Walter had five children, who survived to adulthood:
Anna Henrietta “Annie” Noteboom
Walter’s oldest child, Anna Henrietta “Annie” Noteboom, was born on October 31, 1880 in Brooklyn, New York. By 1900 she had found work as a dressmaker. She married Francis Theodore Thomas, who her father had forbidden her to marry because he was an orphan with no prospects. They had three children: Gerald Francis Thomas, Mae D. Thomas and Frank Thomas. Gerald was born on March 10, 1902 in Manhattan. Mae was born in 1903 and Frank was born in 1908. Sometime before 1910, her husband had disappeared. He had gone to Rockaway Beach for a swim and was never heard from or seen again. Anna died in 1958 at the age of 78.11
Dorothea A. “Dora” Noteboom
Dorothea was born on September 5, 1882 in Brooklyn, New York. In 1910, she was working as a lace house clerk and by 1910 she was working as a typist at McMillan Publishing. She married Richard Krankenberg. She died on June 20, 1968 at the age of 85.12
Johanna Christina “Honey” Noteboom
Johanna was born on December 7, 1884 in Brooklyn, New York. By 1905, she was working as a wholesale drug clerk in Brooklyn. She married Harry Wistar Weymer on June 12, 1907 in Brooklyn. Together, they had four sons, two of whom died at tragically young ages. Harry Wistar Weymer Jr. was born on July 23, 1908 in Brooklyn. Walter Stanley Weymer as born on March 2, 1910 in Brooklyn and died at the age of 8 on October 20, 1918. John Spencer Weymer was born on August 24, 1911 and died at the age of 15 on March 12, 1927. Horace Jerome Weymer was born on July 26, 1923.13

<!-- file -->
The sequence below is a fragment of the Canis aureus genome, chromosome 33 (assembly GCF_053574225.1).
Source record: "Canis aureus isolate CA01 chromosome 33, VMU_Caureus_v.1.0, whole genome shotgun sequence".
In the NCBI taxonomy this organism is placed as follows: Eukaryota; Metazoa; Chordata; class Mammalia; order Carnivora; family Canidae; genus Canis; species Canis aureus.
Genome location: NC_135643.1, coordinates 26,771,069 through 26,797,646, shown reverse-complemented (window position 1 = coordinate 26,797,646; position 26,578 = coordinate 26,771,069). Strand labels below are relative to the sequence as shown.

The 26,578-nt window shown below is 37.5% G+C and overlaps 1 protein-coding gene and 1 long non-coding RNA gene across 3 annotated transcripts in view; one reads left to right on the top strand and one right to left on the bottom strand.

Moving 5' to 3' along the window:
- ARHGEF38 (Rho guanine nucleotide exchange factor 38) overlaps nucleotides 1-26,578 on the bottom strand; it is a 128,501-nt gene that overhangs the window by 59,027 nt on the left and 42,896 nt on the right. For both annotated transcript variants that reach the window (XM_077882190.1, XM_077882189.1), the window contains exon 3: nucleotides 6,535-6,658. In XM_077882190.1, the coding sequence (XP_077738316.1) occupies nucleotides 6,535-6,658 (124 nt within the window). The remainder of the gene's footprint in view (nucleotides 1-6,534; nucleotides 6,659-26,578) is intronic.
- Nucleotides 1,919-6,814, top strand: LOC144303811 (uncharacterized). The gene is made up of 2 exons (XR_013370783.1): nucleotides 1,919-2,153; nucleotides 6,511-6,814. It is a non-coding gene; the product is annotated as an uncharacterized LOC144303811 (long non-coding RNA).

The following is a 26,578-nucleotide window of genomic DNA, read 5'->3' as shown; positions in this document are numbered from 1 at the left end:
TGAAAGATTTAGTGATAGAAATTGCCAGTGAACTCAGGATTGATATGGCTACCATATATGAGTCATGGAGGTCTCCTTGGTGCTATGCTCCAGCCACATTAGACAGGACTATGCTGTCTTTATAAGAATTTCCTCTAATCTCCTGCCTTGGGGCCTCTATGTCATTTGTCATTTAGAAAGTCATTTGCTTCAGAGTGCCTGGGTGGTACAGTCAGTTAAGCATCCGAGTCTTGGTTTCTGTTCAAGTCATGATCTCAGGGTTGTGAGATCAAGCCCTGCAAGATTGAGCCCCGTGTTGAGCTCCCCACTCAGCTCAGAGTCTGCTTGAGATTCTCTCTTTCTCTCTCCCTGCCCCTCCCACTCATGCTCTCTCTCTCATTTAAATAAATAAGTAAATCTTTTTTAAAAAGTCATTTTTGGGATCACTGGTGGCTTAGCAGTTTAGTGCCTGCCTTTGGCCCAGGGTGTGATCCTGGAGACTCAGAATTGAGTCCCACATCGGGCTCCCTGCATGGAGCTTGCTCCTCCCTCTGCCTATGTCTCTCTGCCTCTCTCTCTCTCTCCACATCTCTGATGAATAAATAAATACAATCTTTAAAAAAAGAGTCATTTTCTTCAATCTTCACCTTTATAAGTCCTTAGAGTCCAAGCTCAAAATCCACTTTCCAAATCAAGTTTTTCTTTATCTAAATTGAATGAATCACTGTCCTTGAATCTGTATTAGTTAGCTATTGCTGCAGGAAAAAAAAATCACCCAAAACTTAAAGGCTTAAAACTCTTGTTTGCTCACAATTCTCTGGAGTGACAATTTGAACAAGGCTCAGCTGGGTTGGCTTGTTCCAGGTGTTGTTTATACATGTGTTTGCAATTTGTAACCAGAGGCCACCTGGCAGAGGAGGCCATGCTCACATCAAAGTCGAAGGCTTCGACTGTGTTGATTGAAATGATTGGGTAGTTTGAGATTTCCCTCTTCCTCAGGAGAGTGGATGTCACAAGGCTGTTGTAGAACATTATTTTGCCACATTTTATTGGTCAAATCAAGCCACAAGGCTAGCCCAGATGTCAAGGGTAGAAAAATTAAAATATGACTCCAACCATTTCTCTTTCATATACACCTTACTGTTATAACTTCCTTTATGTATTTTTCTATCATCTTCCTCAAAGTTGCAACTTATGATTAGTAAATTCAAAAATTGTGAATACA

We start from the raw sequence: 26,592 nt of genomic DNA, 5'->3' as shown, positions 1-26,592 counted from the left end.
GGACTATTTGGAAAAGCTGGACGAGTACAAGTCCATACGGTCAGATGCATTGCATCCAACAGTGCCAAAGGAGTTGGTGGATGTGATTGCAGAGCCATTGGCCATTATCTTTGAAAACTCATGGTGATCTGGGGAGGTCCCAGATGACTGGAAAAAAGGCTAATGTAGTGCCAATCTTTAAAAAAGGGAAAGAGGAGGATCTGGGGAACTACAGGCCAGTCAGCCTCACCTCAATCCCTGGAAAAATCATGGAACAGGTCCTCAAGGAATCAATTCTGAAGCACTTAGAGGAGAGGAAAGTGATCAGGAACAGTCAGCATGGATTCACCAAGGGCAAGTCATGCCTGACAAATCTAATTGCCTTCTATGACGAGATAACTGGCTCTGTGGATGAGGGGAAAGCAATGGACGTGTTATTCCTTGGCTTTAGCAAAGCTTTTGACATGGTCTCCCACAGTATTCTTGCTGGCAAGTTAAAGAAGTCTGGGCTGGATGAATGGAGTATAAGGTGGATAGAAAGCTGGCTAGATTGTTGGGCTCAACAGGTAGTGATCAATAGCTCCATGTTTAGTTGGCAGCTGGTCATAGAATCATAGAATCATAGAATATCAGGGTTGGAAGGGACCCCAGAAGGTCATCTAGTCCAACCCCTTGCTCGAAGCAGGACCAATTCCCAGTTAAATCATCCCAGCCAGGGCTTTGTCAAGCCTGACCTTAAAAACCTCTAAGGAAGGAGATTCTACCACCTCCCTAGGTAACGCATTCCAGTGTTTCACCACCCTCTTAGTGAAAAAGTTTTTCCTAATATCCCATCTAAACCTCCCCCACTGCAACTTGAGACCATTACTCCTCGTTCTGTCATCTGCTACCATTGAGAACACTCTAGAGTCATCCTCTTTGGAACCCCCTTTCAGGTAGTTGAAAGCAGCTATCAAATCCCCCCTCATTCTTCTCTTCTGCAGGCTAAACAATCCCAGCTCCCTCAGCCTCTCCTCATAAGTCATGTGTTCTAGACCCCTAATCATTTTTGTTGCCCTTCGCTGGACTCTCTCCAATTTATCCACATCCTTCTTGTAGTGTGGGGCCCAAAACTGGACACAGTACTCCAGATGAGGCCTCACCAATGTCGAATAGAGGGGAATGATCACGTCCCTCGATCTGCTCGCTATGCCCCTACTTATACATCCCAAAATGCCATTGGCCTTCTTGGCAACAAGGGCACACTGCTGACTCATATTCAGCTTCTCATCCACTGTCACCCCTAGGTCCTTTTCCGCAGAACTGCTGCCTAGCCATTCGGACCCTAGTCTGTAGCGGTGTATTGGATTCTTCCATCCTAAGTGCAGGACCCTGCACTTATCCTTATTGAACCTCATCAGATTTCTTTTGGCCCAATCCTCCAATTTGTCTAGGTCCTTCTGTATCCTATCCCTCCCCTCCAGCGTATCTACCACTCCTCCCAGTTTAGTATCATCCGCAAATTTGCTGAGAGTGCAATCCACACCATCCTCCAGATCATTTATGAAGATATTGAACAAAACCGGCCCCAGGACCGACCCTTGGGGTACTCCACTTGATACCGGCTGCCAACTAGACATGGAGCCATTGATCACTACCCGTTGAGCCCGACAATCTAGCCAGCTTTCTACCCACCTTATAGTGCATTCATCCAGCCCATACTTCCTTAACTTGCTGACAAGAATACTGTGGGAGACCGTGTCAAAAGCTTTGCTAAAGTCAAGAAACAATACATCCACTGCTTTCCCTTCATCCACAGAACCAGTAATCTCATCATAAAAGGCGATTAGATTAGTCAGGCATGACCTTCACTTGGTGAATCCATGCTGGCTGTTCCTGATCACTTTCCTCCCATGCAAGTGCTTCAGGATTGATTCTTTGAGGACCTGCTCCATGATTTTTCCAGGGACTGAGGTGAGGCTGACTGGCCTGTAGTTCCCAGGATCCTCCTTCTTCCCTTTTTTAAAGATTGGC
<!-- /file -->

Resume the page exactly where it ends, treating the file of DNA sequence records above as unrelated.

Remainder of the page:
Walter Noteboom, Jr.
Walter Jr. was born on November 5, 1885 in Brooklyn, New York. Beginning circa 1904, Walter began work as a photo engrave, electrotyper or printer. He married Dorothy Mann in June 1927, but they do not appear to have had any children. He eventually moved back to Brooklyn sometime before 1920. He died in 1955 and is buried in the Evergreens Cemetery in Brooklyn.14
Geraldine Meta “Dina” Noteboom
Geraldine was born on November 7, 1888 in Brooklyn, New York. By 1910, she worked as a clerk in a sporting goods store in Brooklyn, New York. On April 8, 1917, she married James Francis Clark. They had two children, a son named James Francis and a daughter named Helena Dorothea. James died on July 15, 1963 and Geraldine followed six years later on December 23, 1969.15
There were possibly three other children during these years, according to the 1900 Federal Census. Based on the spacing of the birthdates of the three surviving children, they either came before the birth of Anna, the eldest child, possibly in between Dorothea and Johanna, possibly in between Walter and Geraldine, or after Geraldine. Christiane was deceased shortly after the 1900 Census was enumerated, possibly during childbirth. Since that is 12 years after the birth of the youngest surviving child, the likelihood that there were children in between Geraldine’s birth and Christiane’s death that did not survive. No official record of these births has been located other than the reference in the 1900 Census.16